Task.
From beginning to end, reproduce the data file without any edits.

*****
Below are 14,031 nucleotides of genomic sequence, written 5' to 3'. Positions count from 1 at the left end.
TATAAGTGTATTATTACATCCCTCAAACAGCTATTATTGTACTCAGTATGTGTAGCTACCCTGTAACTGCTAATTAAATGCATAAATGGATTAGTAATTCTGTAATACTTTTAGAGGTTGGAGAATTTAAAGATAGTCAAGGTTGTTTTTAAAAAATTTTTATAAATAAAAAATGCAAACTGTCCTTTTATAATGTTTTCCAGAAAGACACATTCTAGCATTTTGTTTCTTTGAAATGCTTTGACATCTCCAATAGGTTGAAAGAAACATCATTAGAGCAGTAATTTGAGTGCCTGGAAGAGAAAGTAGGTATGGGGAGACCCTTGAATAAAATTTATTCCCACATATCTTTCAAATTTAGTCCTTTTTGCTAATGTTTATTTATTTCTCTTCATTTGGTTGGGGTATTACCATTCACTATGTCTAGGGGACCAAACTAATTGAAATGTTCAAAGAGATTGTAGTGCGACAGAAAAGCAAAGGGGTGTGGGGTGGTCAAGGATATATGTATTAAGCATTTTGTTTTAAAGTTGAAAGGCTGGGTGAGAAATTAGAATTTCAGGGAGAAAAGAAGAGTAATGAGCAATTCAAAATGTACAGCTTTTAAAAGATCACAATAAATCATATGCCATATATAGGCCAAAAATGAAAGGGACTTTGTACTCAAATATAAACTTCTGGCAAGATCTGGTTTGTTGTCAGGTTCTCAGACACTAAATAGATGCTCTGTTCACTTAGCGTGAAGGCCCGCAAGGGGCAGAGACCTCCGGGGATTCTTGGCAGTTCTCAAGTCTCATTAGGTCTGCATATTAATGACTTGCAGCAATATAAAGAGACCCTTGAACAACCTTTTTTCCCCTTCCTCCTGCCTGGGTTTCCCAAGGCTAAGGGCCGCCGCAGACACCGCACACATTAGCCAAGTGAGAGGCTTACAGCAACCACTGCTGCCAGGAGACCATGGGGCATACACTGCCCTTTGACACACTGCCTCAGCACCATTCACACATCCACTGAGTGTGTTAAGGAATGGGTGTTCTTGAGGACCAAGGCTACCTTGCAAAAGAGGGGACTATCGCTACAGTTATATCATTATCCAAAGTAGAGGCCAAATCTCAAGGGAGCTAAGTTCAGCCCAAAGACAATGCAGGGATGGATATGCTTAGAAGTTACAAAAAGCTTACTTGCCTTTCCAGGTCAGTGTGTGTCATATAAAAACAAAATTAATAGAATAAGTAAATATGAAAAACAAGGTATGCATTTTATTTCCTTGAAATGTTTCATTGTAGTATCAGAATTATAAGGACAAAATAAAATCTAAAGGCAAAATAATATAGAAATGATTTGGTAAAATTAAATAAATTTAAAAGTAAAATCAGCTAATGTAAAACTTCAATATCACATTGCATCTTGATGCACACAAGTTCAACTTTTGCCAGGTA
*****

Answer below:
Below are 14,031 nucleotides of genomic sequence, written 5' to 3'. Positions count from 1 at the left end.
TATAAGTGTATTATTACATCCCTCAAACAGCTATTATTGTACTCAGTATGTGTAGCTACCCTGTAACTGCTAATTAAATGCATAAATGGATTAGTAATTCTGTAATACTTTTAGAGGTTGGAGAATTTAAAGATAGTCAAGGTTGTTTTTAAAAAATTTTTATAAATAAAAAATGCAAACTGTCCTTTTATAATGTTTTCCAGAAAGACACATTCTAGCATTTTGTTTCTTTGAAATGCTTTGACATCTCCAATAGGTTGAAAGAAACATCATTAGAGCAGTAATTTGAGTGCCTGGAAGAGAAAGTAGGTATGGGGAGACCCTTGAATAAAATTTATTCCCACATATCTTTCAAATTTAGTCCTTTTTGCTAATGTTTATTTATTTCTCTTCATTTGGTTGGGGTATTACCATTCACTATGTCTAGGGGACCAAACTAATTGAAATGTTCAAAGAGATTGTAGTGCGACAGAAAAGCAAAGGGGTGTGGGGTGGTCAAGGATATATGTATTAAGCATTTTGTTTTAAAGTTGAAAGGCTGGGTGAGAAATTAGAATTTCAGGGAGAAAAGAAGAGTAATGAGCAATTCAAAATGTACAGCTTTTAAAAGATCACAATAAATCATATGCCATATATAGGCCAAAAATGAAAGGGACTTTGTACTCAAATATAAACTTCTGGCAAGATCTGGTTTGTTGTCAGGTTCTCAGACACTAAATAGATGCTCTGTTCACTTAGCGTGAAGGCCCGCAAGGGGCAGAGACCTCCGGGGATTCTTGGCAGTTCTCAAGTCTCATTAGGTCTGCATATTAATGACTTGCAGCAATATAAAGAGACCCTTGAACAACCTTTTTTCCCCTTCCTCCTGCCTGGGTTTCCCAAGGCTAAGGGCCGCCGCAGACACCGCACACATTAGCCAAGTGAGAGGCTTACAGCAACCACTGCTGCCAGGAGACCATGGGGCATACACTGCCCTTTGACACACTGCCTCAGCACCATTCACACATCCACTGAGTGTGTTAAGGAATGGGTGTTCTTGAGGACCAAGGCTACCTTGCAAAAGAGGGGACTATCGCTACAGTTATATCATTATCCAAAGTAGAGGCCAAATCTCAAGGGAGCTAAGTTCAGCCCAAAGACAATGCAGGGATGGATATGCTTAGAAGTTACAAAAAGCTTACTTGCCTTTCCAGGTCAGTGTGTGTCATATAAAAACAAAATTAATAGAATAAGTAAATATGAAAAACAAGGTATGCATTTTATTTCCTTGAAATGTTTCATTGTAGTATCAGAATTATAAGGACAAAATAAAATCTAAAGGCAAAATAATATAGAAATGATTTGGTAAAATTAAATAAATTTAAAAGTAAAATCAGCTAATGTAAAACTTCAATATCACATTGCATCTTGATGCACACAAGTTCAACTTTTGCCAGGTA